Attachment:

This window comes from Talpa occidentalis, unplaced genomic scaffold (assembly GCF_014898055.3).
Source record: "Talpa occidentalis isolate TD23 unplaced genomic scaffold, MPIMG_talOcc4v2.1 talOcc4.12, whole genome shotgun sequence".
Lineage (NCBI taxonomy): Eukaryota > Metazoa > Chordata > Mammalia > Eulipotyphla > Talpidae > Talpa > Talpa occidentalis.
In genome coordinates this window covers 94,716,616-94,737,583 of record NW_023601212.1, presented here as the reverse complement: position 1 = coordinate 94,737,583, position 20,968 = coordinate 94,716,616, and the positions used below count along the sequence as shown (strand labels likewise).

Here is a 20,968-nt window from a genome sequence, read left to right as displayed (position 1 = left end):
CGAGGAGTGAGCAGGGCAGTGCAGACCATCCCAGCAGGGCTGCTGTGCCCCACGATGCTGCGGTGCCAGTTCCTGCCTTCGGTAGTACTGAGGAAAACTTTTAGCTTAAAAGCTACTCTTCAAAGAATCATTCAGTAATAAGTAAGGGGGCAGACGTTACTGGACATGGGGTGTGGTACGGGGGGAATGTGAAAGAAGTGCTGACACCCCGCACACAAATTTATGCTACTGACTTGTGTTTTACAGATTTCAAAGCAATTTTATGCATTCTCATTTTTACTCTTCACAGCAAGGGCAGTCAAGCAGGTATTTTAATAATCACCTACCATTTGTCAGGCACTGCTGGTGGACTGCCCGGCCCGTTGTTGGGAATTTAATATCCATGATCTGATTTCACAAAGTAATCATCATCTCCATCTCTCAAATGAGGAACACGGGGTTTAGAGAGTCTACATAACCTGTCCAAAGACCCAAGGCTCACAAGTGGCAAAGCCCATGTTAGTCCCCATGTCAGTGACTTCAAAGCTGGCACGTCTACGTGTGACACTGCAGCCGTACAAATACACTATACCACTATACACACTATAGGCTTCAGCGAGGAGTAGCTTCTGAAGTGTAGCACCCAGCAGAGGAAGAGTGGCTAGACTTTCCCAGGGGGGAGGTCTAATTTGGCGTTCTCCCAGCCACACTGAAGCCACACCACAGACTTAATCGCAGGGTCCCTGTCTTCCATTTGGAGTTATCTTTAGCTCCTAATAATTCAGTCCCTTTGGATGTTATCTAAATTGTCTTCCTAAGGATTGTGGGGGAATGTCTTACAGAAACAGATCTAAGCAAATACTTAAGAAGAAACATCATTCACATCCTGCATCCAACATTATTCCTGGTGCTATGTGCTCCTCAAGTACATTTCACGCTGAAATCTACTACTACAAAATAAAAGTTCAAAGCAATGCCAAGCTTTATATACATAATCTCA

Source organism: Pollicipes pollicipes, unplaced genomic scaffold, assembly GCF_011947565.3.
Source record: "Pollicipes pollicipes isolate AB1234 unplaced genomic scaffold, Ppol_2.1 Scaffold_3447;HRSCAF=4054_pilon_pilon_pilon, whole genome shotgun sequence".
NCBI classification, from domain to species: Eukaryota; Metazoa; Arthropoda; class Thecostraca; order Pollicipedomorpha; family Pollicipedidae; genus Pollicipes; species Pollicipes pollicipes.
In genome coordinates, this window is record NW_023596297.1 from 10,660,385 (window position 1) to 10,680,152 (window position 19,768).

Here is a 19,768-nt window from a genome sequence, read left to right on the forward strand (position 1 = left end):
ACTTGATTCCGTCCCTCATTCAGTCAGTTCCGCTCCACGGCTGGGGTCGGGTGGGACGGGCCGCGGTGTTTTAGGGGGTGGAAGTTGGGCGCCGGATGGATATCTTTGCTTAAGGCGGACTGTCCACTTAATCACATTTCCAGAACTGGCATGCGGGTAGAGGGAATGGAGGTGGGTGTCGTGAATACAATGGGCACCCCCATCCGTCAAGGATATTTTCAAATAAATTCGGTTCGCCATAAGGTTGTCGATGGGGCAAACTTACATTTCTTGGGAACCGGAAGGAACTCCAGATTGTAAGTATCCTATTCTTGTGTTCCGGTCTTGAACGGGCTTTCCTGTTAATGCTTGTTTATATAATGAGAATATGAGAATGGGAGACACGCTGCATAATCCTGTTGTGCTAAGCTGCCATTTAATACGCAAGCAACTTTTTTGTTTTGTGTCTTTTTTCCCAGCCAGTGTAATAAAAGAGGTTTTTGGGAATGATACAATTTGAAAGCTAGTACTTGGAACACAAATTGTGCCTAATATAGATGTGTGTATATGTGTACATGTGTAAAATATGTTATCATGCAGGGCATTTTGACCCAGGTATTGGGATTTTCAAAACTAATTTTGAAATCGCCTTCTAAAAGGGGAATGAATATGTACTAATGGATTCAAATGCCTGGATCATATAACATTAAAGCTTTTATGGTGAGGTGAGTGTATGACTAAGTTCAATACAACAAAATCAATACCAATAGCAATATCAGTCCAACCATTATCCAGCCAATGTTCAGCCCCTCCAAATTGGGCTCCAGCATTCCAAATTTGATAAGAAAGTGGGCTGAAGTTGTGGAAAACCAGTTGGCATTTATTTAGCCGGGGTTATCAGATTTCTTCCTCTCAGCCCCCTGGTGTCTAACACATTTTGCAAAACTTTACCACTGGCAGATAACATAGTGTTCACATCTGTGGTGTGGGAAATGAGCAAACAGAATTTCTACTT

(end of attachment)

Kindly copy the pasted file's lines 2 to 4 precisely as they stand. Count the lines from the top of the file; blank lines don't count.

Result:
Source record: "Talpa occidentalis isolate TD23 unplaced genomic scaffold, MPIMG_talOcc4v2.1 talOcc4.12, whole genome shotgun sequence".
Lineage (NCBI taxonomy): Eukaryota > Metazoa > Chordata > Mammalia > Eulipotyphla > Talpidae > Talpa > Talpa occidentalis.
In genome coordinates this window covers 94,716,616-94,737,583 of record NW_023601212.1, presented here as the reverse complement: position 1 = coordinate 94,737,583, position 20,968 = coordinate 94,716,616, and the positions used below count along the sequence as shown (strand labels likewise).